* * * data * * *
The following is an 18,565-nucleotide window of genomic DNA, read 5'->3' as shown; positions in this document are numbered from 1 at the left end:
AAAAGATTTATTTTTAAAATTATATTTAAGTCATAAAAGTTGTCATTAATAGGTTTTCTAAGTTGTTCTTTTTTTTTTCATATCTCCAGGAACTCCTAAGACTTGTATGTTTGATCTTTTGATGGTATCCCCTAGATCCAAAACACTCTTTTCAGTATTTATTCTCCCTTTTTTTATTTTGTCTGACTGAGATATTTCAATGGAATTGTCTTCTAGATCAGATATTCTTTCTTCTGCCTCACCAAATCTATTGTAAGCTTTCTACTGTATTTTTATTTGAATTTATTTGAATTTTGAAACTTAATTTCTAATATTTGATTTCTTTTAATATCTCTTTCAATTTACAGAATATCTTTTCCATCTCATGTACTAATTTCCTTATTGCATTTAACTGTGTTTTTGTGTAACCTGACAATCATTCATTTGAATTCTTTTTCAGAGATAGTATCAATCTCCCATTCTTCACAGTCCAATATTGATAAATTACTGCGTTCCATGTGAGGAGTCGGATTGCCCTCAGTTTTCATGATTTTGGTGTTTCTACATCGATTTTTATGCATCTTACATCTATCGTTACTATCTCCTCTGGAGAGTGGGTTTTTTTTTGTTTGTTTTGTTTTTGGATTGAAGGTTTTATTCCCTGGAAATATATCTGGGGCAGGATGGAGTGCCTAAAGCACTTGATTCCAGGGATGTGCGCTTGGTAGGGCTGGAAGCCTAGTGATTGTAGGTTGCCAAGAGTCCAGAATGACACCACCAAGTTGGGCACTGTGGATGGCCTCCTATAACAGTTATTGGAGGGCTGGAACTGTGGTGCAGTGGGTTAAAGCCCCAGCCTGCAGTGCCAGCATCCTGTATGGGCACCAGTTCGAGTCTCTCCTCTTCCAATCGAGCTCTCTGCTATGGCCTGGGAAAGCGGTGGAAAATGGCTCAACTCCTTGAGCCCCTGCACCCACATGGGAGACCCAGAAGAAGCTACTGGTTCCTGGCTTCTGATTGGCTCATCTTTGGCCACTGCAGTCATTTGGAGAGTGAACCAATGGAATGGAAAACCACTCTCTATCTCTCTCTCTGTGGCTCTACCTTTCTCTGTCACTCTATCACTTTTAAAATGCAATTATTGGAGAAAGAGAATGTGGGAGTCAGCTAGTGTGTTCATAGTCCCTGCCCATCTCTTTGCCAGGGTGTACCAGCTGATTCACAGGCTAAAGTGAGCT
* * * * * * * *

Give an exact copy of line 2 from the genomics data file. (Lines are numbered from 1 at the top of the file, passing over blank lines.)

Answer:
AAAAGATTTATTTTTAAAATTATATTTAAGTCATAAAAGTTGTCATTAATAGGTTTTCTAAGTTGTTCTTTTTTTTTTCATATCTCCAGGAACTCCTAAGACTTGTATGTTTGATCTTTTGATGGTATCCCCTAGATCCAAAACACTCTTTTCAGTATTTATTCTCCCTTTTTTTATTTTGTCTGACTGAGATATTTCAATGGAATTGTCTTCTAGATCAGATATTCTTTCTTCTGCCTCACCAAATCTATTGTAAGCTTTCTACTGTATTTTTATTTGAATTTATTTGAATTTTGAAACTTAATTTCTAATATTTGATTTCTTTTAATATCTCTTTCAATTTACAGAATATCTTTTCCATCTCATGTACTAATTTCCTTATTGCATTTAACTGTGTTTTTGTGTAACCTGACAATCATTCATTTGAATTCTTTTTCAGAGATAGTATCAATCTCCCATTCTTCACAGTCCAATATTGATAAATTACTGCGTTCCATGTGAGGAGTCGGATTGCCCTCAGTTTTCATGATTTTGGTGTTTCTACATCGATTTTTATGCATCTTACATCTATCGTTACTATCTCCTCTGGAGAGTGGGTTTTTTTTTGTTTGTTTTGTTTTTGGATTGAAGGTTTTATTCCCTGGAAATATATCTGGGGCAGGATGGAGTGCCTAAAGCACTTGATTCCAGGGATGTGCGCTTGGTAGGGCTGGAAGCCTAGTGATTGTAGGTTGCCAAGAGTCCAGAATGACACCACCAAGTTGGGCACTGTGGATGGCCTCCTATAACAGTTATTGGAGGGCTGGAACTGTGGTGCAGTGGGTTAAAGCCCCAGCCTGCAGTGCCAGCATCCTGTATGGGCACCAGTTCGAGTCTCTCCTCTTCCAATCGAGCTCTCTGCTATGGCCTGGGAAAGCGGTGGAAAATGGCTCAACTCCTTGAGCCCCTGCACCCACATGGGAGACCCAGAAGAAGCTACTGGTTCCTGGCTTCTGATTGGCTCATCTTTGGCCACTGCAGTCATTTGGAGAGTGAACCAATGGAATGGAAAACCACTCTCTATCTCTCTCTCTGTGGCTCTACCTTTCTCTGTCACTCTATCACTTTTAAAATGCAATTATTGGAGAAAGAGAATGTGGGAGTCAGCTAGTGTGTTCATAGTCCCTGCCCATCTCTTTGCCAGGGTGTACCAGCTGATTCACAGGCTAAAGTGAGCT